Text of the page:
Todd Spencer, the president of the Owner-Operator Independent Drivers Association, is holding big corporations accountable for the truck driver shortage.
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“Shareholders want to see greater productivity and lesser labor costs and that’s what they push for,” Spencer told FOX Business’ Stuart Varney on “Varney & Co,” on Tuesday.
While 90% of the trucking industry is small business, Spencer said corporations lobby for more regulations that drivers “generally hate.”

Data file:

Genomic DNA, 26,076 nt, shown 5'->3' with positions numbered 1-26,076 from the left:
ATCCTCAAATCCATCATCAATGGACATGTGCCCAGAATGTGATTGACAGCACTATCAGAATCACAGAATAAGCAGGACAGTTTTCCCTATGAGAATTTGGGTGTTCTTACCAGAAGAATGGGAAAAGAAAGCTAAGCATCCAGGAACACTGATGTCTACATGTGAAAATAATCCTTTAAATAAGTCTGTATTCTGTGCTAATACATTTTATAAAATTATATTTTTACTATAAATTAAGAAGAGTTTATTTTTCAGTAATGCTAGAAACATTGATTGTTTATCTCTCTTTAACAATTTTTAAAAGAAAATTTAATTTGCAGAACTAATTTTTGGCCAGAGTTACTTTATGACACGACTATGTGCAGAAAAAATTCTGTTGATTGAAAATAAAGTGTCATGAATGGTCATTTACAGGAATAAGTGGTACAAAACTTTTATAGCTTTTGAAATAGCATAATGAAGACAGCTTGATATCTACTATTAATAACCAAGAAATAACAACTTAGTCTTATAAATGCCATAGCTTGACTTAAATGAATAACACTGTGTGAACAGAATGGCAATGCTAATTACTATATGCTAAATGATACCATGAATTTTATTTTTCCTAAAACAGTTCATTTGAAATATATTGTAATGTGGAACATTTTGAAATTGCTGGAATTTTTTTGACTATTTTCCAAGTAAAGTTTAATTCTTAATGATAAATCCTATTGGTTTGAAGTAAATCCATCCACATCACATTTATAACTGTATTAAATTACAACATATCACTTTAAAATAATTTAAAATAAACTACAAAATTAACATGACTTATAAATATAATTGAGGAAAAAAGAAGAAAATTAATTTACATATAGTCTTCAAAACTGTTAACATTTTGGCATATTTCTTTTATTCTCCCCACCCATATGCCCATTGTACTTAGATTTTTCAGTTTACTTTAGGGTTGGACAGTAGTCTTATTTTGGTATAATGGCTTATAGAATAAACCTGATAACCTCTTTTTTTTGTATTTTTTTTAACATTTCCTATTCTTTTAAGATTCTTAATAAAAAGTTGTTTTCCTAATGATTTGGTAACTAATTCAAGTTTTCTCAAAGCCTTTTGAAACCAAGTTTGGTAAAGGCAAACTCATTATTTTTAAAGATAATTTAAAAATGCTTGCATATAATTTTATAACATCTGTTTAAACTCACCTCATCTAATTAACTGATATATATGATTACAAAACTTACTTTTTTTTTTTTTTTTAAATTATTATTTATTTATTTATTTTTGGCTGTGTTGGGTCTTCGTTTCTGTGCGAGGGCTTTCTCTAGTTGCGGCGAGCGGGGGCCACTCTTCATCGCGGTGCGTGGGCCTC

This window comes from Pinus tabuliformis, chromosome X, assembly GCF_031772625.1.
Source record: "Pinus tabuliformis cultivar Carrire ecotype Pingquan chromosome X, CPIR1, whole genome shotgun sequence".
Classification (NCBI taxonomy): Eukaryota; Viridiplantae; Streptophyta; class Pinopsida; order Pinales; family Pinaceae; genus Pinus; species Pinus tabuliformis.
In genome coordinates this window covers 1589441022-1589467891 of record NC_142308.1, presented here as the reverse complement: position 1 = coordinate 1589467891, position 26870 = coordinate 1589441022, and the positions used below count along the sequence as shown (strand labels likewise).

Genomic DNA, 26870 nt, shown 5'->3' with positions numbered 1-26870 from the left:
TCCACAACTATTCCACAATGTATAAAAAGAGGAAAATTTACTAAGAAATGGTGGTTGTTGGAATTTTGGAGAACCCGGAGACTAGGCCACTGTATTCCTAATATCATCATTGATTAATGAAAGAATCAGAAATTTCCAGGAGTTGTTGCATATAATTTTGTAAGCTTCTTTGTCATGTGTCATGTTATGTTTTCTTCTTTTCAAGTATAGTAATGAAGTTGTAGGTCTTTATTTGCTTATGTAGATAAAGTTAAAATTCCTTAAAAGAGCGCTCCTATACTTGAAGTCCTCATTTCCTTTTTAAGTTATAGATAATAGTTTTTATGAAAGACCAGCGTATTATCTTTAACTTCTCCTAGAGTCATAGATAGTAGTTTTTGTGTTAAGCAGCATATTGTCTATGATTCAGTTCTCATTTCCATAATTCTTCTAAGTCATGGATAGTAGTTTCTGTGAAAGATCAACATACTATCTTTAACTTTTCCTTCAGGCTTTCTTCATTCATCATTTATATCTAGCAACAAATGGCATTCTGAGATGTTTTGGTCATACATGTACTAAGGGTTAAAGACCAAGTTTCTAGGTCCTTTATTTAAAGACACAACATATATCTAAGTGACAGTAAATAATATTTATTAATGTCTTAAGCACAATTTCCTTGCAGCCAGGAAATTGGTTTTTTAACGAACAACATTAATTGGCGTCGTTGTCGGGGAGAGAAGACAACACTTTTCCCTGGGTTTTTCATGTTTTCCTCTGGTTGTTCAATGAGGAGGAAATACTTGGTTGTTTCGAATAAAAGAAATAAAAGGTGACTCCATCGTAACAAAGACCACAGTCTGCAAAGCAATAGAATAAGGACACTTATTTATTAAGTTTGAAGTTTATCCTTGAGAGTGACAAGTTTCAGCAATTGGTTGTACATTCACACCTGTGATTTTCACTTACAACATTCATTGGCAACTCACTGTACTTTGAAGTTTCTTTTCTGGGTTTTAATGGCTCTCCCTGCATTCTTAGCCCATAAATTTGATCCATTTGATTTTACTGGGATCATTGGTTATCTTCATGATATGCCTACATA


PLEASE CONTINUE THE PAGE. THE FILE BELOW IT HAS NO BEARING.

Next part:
“They get burned out,” he said. “Sometimes [in] a few months… but almost all of them within a year — 100 percent turnover is generally the norm for big publicly traded companies.”
While age and liabilities are also a factor, Spencer said pay is a major contributor the lack of drivers.
“Pay for truck drivers has been falling for three decades,” he said. “The job comes with a requirement for maybe 40 to 50 thousand dollars a year in annual income, which isn’t bad, but you couple that with work weeks that are 70-80 hours long—many of that time is spent on the road, away from families, gone for weeks at a time — sometimes months.”
The median annual salary for truck drivers was around $40,000 in 2016, according to the Labor Department.
When you compare pay to the Consumer Price Index, drivers would need to be making twice what they are making now to keep up since 1980, Spencer said.